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Up to 831 RCMP officers approved to join Ottawa police as motorcycle convoy arrives

Ottawa Police Service asking for them “in anticipation of additional events and demonstrations.”
Ottawa interim police chief Steve Bell speaks to reporters during a press conference in Ottawa, Sunday, Feb. 20, 2022. Ottawa police promise a heavy presence in the capital and zero tolerance for hate as a second convoy prepares to descend on the city this weekend, this time involving hundreds of motorcycles instead of trucks. THE CANADIAN PRESS/Cole Burston
The Ottawa police services board has approved the appointment of up to 831 RCMP officers to help municipal police, who are promising a heavy presence in the capital and zero tolerance for hate this weekend.
Ottawa police asked the board to approve the expedited appointment of “up to 200” additional officers as they prepare for a second convoy, this time involving hundreds of motorcycles instead of trucks.
As many as 631 RCMP members who were appointed to help end the downtown blockade in February could also be reappointed as needed.
The Ottawa Police Service says it’s asking for those appointments to expire on July 4 “in anticipation of additional events and demonstrations.” They typically last five years.
Interim police chief Steve Bell told Ottawa city councillors earlier on Wednesday that his force has no intention of letting the “Rolling Thunder Convoy” turn into another illegal occupation, and that officers will act quickly when they see any wrongdoing.
“Threatening or intimidating behaviours will be addressed with all appropriate enforcement action,” Bell said.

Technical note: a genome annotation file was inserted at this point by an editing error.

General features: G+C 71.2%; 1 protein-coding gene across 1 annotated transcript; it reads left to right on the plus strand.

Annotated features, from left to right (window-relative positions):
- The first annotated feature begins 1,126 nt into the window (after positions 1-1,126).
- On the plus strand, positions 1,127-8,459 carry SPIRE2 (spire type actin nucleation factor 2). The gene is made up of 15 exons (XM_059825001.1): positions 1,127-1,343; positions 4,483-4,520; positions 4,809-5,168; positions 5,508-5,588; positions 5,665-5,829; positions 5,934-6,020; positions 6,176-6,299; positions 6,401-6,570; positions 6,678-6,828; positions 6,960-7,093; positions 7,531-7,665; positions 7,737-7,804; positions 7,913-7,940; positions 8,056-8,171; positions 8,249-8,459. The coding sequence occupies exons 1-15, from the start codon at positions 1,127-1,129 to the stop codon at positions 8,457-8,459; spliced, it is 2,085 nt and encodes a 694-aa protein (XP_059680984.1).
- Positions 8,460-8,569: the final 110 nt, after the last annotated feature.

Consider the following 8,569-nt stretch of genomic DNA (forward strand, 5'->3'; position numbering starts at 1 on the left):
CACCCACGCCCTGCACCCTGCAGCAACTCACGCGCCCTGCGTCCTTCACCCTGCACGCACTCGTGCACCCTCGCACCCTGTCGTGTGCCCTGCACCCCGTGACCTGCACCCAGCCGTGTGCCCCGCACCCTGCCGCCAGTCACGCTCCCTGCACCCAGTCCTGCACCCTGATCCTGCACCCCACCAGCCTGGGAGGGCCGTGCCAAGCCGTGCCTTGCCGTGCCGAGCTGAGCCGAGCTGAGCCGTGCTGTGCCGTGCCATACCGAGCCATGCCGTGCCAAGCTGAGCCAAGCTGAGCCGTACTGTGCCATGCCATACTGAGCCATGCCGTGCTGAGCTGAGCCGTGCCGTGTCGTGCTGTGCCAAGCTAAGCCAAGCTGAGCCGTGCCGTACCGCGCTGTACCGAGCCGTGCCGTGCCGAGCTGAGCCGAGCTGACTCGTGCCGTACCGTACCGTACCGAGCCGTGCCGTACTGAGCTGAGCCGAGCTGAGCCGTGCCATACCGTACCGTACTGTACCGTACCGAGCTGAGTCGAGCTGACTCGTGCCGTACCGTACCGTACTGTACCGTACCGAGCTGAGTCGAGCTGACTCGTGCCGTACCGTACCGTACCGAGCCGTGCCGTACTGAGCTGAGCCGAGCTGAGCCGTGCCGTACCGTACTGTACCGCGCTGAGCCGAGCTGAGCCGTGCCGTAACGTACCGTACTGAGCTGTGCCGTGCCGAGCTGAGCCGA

“Investigative teams, including our hate crime unit, are in place focused on gathering evidence and laying charges where appropriate. The display of symbols of hate like swastikas will result in charges.”
The chief also sought to reassure residents still shaken by the “Freedom Convoy,” in which hundreds of protesters occupied the downtown core for three weeks to protest COVID-19 restrictions and demand the Liberal government resign.
The occupation disrupted traffic, forced businesses to close, and sparked complaints of intimidation, harassment and hateful conduct. Relentless honking of air horns from big rigs disturbed residents for days. Police chief Peter Sloly resigned after many criticized police for not taking a harder line with the protesters.
The demonstration, which also disrupted several border crossings with the United States, ended after the federal Liberal government invoked the Emergencies Act, and police moved in to detain and arrest dozens of people.
In a message directed to Ottawa residents, Bell said the police won’t “allow for unsafe or unlawful conditions that could lead to another protest.”
“We’ve heard your concerns,” he said. “We know that you are still healing from the disruption and criminality.”
The Rolling Thunder group has not been clear about the cause they’re rallying for, except to say that they will be in Ottawa to “peacefully celebrate our freedom.”